Artem Metadili completed the small blind, Jon Turner raised to 255,000 out of the big blind, and Metadili announced he was all-in for 1,380,000 total. Turner asked the dealer for a count, but as soon ...
Pius Heinz Wins the 2011 World Series of Poker Main Event
Captures $8.7 Million as First Ever German Champion
In front of a packed Penn & Teller Theater at the Rio in Las Vegas, Nevada, 22 year-old poker professional Pius Heinz took home $8.7 million and the most coveted title of the tournament year, after a back-and-forth duel with runner-up Martin Staszko.
Heinz, from Cologne, Germany, outlasted more than 6,800 players in July, six on Sunday, and two on Tuesday to capture the $10,000 World Series of Poker no-limit hold’em championship.
The Czech Republic’s Staszko outdid his No. 51,652 world ranking in the game of chess by finishing second in poker’s most prestigious competition.
Ben Lamb entered three-handed play second in chips, but was the third-place finisher in just four hands.
He lost most of his stack on the first hand on Tuesday, after he shoved with K-J over Staszko’s three-bet with pocket sevens. The board bricked out for Lamb, and Staszko took his stack to more than 85 million. Lamb was left with just under 13 million.
Lamb got the remainder of his chips in the pot three hands later, shoving with Q-6 from the small blind. Staszko, in the big blind, finished him off with pocket jacks after the board once again ran out dry for the American.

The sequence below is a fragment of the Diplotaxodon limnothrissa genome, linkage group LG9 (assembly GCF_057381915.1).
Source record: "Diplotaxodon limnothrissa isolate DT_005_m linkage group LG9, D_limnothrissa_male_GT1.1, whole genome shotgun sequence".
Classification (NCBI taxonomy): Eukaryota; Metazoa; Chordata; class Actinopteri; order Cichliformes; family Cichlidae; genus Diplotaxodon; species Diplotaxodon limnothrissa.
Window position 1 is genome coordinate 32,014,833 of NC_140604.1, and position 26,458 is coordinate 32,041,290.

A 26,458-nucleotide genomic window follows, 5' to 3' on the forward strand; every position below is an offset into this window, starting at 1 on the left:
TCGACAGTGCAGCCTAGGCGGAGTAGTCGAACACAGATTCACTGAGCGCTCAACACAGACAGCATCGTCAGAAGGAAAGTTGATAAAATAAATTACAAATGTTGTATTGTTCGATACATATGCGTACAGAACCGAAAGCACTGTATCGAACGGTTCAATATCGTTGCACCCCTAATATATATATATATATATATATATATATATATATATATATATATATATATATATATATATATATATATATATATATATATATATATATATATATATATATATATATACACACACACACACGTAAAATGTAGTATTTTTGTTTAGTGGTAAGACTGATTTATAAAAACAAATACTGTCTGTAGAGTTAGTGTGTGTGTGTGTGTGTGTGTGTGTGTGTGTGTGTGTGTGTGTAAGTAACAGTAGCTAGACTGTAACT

Despite winning more than $4 million, Lamb was visibly disappointed with the end to his 10-day run in the event.
Staszko held the chip lead going into heads-up play, but it didn’t take long before Heinz regained control. The German chipped away at his opponent, winning eight of the first 12 hands.
Heinz applied the pressure, raising a high percentage of his buttons, but Staszko ran some well-timed bluffs and held off the Blitzkrieg.
Staszko had his opponent out chipped 2-1 more than once, but Heinz found a way to apply a tourniquet to his chip stack.
Well after 100 hands of heads-up action, the lead changing finally came to a end when Heinz shoved with the A Q on a K 10 7 board, after Staszko raised him. Staszko called with the Q 9.
The turn was the 3, and the river a 6, giving Heinz the massive double up to 161.5 million. Staszko was down to 44.4 million, about what he started the final table with.
Heinz would finish off his opponent a few hands later.
The last hand began with Staszko moving all in from the button with the 10 7 and running into the A K of Heinz.
The board ran out 9 5 2 J 4, and an explosion of confetti engulfed the room. Heinz ran over to his cheering section, and the celebration ensued.
Here are the final table results:
1. Pius Heinz — $8,711,956
2. Martin Staszko — $5,430,928
3. Ben Lamb — $4,019,635
4. Matt Giannetti — $3,012,700
5. Phil Collins — $2,269,599
6. Eoghan O’Dea — $1,720,831
7. Badih Bounahra — $1,314,097
8. Anton Makiievskyi — $1,010,015
9. Sam Holden — $782,115
Follow Brian Pempus on Twitter — @brianpempus
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